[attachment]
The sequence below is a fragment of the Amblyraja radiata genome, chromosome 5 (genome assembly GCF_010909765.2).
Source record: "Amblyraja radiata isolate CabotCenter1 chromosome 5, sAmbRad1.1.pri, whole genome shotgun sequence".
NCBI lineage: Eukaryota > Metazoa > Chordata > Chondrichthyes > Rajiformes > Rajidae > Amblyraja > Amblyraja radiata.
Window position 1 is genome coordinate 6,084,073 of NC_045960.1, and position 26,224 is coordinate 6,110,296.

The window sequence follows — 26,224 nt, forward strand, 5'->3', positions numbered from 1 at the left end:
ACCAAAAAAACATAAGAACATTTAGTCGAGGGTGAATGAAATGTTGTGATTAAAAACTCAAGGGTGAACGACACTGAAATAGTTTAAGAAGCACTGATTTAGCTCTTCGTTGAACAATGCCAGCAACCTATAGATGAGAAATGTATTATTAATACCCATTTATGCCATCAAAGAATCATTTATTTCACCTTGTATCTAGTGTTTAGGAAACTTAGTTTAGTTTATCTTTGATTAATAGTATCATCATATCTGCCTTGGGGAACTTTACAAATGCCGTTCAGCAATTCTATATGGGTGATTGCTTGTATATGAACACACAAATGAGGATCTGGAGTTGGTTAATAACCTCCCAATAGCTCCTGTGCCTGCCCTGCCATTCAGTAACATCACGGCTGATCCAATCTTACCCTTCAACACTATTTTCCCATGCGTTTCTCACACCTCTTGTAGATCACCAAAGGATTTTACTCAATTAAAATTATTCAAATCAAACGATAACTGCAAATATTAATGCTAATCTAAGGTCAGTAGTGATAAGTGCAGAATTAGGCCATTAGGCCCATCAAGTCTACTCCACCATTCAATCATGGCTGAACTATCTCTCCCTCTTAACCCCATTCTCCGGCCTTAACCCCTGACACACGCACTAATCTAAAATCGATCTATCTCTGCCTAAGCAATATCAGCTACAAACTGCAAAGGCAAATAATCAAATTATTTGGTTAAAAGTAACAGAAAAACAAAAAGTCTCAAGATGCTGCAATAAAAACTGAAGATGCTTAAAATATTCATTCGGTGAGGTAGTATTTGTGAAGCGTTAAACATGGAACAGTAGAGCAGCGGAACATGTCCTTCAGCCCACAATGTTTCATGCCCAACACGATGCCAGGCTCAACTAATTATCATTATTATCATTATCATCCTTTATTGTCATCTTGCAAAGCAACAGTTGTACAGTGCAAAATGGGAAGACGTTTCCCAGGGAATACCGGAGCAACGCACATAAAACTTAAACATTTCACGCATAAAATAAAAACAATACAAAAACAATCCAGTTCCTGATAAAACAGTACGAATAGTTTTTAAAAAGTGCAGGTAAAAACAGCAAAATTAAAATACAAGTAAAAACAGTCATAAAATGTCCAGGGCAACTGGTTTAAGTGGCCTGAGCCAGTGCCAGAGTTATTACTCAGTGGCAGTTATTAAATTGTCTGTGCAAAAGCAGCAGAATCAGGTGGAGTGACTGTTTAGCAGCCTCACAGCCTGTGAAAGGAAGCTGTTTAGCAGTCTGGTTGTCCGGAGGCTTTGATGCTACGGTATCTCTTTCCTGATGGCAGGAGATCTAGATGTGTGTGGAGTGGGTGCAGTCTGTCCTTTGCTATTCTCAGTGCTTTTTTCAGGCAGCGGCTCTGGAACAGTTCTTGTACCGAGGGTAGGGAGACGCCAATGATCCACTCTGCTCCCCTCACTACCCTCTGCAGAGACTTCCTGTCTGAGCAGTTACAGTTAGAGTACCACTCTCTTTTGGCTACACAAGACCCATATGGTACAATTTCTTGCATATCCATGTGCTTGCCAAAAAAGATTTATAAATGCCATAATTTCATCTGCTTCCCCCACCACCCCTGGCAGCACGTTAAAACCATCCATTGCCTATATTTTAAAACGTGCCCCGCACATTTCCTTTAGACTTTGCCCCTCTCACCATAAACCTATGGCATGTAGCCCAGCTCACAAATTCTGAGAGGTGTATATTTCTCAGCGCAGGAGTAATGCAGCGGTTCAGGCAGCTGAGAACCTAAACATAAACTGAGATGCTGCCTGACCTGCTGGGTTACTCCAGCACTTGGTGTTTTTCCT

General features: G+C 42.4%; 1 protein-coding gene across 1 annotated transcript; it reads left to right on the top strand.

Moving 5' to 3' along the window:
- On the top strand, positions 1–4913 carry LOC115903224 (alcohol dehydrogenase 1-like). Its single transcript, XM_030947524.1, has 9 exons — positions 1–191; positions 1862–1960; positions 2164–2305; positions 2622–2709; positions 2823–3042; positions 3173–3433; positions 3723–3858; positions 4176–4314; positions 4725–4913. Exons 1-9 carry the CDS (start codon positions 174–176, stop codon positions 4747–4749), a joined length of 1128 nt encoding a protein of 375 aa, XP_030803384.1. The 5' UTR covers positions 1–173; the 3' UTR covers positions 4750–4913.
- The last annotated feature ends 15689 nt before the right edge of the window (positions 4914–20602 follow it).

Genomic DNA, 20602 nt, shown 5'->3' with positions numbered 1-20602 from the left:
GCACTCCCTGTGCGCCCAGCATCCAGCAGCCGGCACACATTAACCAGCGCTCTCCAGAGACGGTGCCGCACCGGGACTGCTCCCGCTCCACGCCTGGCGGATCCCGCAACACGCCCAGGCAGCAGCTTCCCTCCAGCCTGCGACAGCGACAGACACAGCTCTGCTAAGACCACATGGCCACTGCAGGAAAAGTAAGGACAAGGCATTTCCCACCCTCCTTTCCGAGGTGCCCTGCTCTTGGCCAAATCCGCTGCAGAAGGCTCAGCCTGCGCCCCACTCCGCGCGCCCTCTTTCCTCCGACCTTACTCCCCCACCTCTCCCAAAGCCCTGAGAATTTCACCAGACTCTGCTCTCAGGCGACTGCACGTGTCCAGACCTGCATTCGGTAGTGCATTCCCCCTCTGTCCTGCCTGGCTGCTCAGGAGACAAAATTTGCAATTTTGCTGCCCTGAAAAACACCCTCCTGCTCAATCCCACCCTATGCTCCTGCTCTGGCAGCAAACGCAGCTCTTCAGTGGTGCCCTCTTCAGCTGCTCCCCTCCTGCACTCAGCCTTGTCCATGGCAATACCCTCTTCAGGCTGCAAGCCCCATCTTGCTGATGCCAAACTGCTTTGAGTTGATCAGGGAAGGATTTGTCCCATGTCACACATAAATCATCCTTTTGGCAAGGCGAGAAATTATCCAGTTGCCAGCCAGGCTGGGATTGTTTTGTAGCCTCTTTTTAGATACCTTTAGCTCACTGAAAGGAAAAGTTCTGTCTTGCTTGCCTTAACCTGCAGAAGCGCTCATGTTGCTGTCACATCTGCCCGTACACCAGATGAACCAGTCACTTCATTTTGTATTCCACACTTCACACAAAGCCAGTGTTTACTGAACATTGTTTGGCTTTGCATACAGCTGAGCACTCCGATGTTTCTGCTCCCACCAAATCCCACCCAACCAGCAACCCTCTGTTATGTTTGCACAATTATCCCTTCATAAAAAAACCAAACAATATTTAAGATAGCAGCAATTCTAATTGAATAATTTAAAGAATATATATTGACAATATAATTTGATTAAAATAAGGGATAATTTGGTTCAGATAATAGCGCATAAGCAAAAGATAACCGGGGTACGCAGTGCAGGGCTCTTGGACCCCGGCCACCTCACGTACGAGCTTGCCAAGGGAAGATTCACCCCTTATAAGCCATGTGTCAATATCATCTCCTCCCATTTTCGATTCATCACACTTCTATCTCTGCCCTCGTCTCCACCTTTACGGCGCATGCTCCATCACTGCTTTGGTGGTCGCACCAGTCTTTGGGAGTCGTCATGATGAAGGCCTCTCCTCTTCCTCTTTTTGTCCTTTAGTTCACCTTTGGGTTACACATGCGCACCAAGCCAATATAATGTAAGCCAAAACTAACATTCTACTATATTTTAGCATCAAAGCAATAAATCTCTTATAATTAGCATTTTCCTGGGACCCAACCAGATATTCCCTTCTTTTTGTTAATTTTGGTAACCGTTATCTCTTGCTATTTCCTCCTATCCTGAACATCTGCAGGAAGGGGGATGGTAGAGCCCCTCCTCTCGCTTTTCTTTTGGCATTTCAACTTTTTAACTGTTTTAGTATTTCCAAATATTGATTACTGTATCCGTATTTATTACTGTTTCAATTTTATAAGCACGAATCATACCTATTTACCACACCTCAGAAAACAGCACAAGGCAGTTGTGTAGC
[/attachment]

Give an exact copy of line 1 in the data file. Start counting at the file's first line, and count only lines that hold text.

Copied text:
The sequence below is a fragment of the Amblyraja radiata genome, chromosome 5 (genome assembly GCF_010909765.2).